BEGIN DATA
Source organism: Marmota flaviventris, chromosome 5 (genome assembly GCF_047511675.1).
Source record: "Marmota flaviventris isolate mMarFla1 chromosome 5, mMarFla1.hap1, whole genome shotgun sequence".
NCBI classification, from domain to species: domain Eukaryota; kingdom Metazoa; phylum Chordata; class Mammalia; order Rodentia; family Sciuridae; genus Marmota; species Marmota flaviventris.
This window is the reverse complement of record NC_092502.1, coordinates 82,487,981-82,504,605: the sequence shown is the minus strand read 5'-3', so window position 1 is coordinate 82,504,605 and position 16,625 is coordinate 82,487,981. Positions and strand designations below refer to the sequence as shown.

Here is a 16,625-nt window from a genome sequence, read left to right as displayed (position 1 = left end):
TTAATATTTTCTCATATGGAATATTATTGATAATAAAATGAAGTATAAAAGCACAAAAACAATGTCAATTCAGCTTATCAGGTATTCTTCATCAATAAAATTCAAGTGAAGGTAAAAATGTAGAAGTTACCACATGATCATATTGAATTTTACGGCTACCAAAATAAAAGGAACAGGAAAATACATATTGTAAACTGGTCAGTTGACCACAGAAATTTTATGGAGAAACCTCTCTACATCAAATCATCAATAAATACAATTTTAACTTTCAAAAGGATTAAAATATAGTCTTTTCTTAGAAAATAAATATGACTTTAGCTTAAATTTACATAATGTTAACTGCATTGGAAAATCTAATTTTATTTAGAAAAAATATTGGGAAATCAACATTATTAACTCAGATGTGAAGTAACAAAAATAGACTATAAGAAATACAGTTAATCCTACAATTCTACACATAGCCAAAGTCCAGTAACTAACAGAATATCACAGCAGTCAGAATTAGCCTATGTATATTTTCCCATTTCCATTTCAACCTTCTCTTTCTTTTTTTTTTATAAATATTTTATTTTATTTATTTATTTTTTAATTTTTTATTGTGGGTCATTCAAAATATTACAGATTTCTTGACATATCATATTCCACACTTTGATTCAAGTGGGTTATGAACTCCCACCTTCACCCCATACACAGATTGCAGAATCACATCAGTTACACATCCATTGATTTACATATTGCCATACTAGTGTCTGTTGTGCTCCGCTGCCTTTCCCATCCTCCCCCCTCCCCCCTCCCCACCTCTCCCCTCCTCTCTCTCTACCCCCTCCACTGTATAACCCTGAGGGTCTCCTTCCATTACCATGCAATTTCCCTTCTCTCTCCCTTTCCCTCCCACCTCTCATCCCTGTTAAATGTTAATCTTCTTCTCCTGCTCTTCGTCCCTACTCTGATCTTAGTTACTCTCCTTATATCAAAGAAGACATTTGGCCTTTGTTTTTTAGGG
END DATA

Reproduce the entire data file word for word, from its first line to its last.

Source organism: Marmota flaviventris, chromosome 5 (genome assembly GCF_047511675.1).
Source record: "Marmota flaviventris isolate mMarFla1 chromosome 5, mMarFla1.hap1, whole genome shotgun sequence".
NCBI classification, from domain to species: domain Eukaryota; kingdom Metazoa; phylum Chordata; class Mammalia; order Rodentia; family Sciuridae; genus Marmota; species Marmota flaviventris.
This window is the reverse complement of record NC_092502.1, coordinates 82,487,981-82,504,605: the sequence shown is the minus strand read 5'-3', so window position 1 is coordinate 82,504,605 and position 16,625 is coordinate 82,487,981. Positions and strand designations below refer to the sequence as shown.

Here is a 16,625-nt window from a genome sequence, read left to right as displayed (position 1 = left end):
TTAATATTTTCTCATATGGAATATTATTGATAATAAAATGAAGTATAAAAGCACAAAAACAATGTCAATTCAGCTTATCAGGTATTCTTCATCAATAAAATTCAAGTGAAGGTAAAAATGTAGAAGTTACCACATGATCATATTGAATTTTACGGCTACCAAAATAAAAGGAACAGGAAAATACATATTGTAAACTGGTCAGTTGACCACAGAAATTTTATGGAGAAACCTCTCTACATCAAATCATCAATAAATACAATTTTAACTTTCAAAAGGATTAAAATATAGTCTTTTCTTAGAAAATAAATATGACTTTAGCTTAAATTTACATAATGTTAACTGCATTGGAAAATCTAATTTTATTTAGAAAAAATATTGGGAAATCAACATTATTAACTCAGATGTGAAGTAACAAAAATAGACTATAAGAAATACAGTTAATCCTACAATTCTACACATAGCCAAAGTCCAGTAACTAACAGAATATCACAGCAGTCAGAATTAGCCTATGTATATTTTCCCATTTCCATTTCAACCTTCTCTTTCTTTTTTTTTTATAAATATTTTATTTTATTTATTTATTTTTTAATTTTTTATTGTGGGTCATTCAAAATATTACAGATTTCTTGACATATCATATTCCACACTTTGATTCAAGTGGGTTATGAACTCCCACCTTCACCCCATACACAGATTGCAGAATCACATCAGTTACACATCCATTGATTTACATATTGCCATACTAGTGTCTGTTGTGCTCCGCTGCCTTTCCCATCCTCCCCCCTCCCCCCTCCCCACCTCTCCCCTCCTCTCTCTCTACCCCCTCCACTGTATAACCCTGAGGGTCTCCTTCCATTACCATGCAATTTCCCTTCTCTCTCCCTTTCCCTCCCACCTCTCATCCCTGTTAAATGTTAATCTTCTTCTCCTGCTCTTCGTCCCTACTCTGATCTTAGTTACTCTCCTTATATCAAAGAAGACATTTGGCCTTTGTTTTTTAGGG